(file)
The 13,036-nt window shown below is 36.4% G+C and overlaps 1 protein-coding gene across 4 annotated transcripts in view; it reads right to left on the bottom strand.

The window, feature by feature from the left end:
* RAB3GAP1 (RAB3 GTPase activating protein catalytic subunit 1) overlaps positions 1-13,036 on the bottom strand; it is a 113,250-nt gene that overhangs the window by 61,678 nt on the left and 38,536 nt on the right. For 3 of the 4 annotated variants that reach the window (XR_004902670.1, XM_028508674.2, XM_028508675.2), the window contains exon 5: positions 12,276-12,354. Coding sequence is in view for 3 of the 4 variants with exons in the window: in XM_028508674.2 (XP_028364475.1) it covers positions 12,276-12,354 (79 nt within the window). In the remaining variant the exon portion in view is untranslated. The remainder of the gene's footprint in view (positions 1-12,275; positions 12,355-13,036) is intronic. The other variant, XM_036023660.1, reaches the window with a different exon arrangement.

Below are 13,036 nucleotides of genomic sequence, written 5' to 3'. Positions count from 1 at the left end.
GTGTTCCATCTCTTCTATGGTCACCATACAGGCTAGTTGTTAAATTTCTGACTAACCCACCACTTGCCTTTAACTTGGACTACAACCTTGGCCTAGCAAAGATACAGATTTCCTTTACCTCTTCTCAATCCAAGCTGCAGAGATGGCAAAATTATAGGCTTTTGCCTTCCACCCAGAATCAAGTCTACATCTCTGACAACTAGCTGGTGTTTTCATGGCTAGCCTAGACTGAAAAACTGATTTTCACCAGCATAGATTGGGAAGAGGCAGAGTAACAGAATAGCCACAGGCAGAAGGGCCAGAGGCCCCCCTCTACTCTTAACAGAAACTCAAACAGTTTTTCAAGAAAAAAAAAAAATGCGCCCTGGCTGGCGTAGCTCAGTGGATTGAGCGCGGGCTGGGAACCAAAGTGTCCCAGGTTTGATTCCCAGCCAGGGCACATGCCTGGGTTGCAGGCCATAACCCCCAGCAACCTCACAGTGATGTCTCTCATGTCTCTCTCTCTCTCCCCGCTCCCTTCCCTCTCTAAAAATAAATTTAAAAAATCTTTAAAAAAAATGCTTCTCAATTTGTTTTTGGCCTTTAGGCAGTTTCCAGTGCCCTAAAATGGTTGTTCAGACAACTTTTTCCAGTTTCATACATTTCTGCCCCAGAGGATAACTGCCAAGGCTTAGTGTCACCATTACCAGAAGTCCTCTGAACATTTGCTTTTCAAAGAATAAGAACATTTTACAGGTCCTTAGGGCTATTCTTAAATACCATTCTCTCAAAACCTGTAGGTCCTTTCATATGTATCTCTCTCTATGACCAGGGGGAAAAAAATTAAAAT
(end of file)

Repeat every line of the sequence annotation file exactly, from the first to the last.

The 13,036-nt window shown below is 36.4% G+C and overlaps 1 protein-coding gene across 4 annotated transcripts in view; it reads right to left on the bottom strand.

The window, feature by feature from the left end:
* RAB3GAP1 (RAB3 GTPase activating protein catalytic subunit 1) overlaps positions 1-13,036 on the bottom strand; it is a 113,250-nt gene that overhangs the window by 61,678 nt on the left and 38,536 nt on the right. For 3 of the 4 annotated variants that reach the window (XR_004902670.1, XM_028508674.2, XM_028508675.2), the window contains exon 5: positions 12,276-12,354. Coding sequence is in view for 3 of the 4 variants with exons in the window: in XM_028508674.2 (XP_028364475.1) it covers positions 12,276-12,354 (79 nt within the window). In the remaining variant the exon portion in view is untranslated. The remainder of the gene's footprint in view (positions 1-12,275; positions 12,355-13,036) is intronic. The other variant, XM_036023660.1, reaches the window with a different exon arrangement.

Below are 13,036 nucleotides of genomic sequence, written 5' to 3'. Positions count from 1 at the left end.
GTGTTCCATCTCTTCTATGGTCACCATACAGGCTAGTTGTTAAATTTCTGACTAACCCACCACTTGCCTTTAACTTGGACTACAACCTTGGCCTAGCAAAGATACAGATTTCCTTTACCTCTTCTCAATCCAAGCTGCAGAGATGGCAAAATTATAGGCTTTTGCCTTCCACCCAGAATCAAGTCTACATCTCTGACAACTAGCTGGTGTTTTCATGGCTAGCCTAGACTGAAAAACTGATTTTCACCAGCATAGATTGGGAAGAGGCAGAGTAACAGAATAGCCACAGGCAGAAGGGCCAGAGGCCCCCCTCTACTCTTAACAGAAACTCAAACAGTTTTTCAAGAAAAAAAAAAAATGCGCCCTGGCTGGCGTAGCTCAGTGGATTGAGCGCGGGCTGGGAACCAAAGTGTCCCAGGTTTGATTCCCAGCCAGGGCACATGCCTGGGTTGCAGGCCATAACCCCCAGCAACCTCACAGTGATGTCTCTCATGTCTCTCTCTCTCTCCCCGCTCCCTTCCCTCTCTAAAAATAAATTTAAAAAATCTTTAAAAAAAATGCTTCTCAATTTGTTTTTGGCCTTTAGGCAGTTTCCAGTGCCCTAAAATGGTTGTTCAGACAACTTTTTCCAGTTTCATACATTTCTGCCCCAGAGGATAACTGCCAAGGCTTAGTGTCACCATTACCAGAAGTCCTCTGAACATTTGCTTTTCAAAGAATAAGAACATTTTACAGGTCCTTAGGGCTATTCTTAAATACCATTCTCTCAAAACCTGTAGGTCCTTTCATATGTATCTCTCTCTATGACCAGGGGGAAAAAAATTAAAAT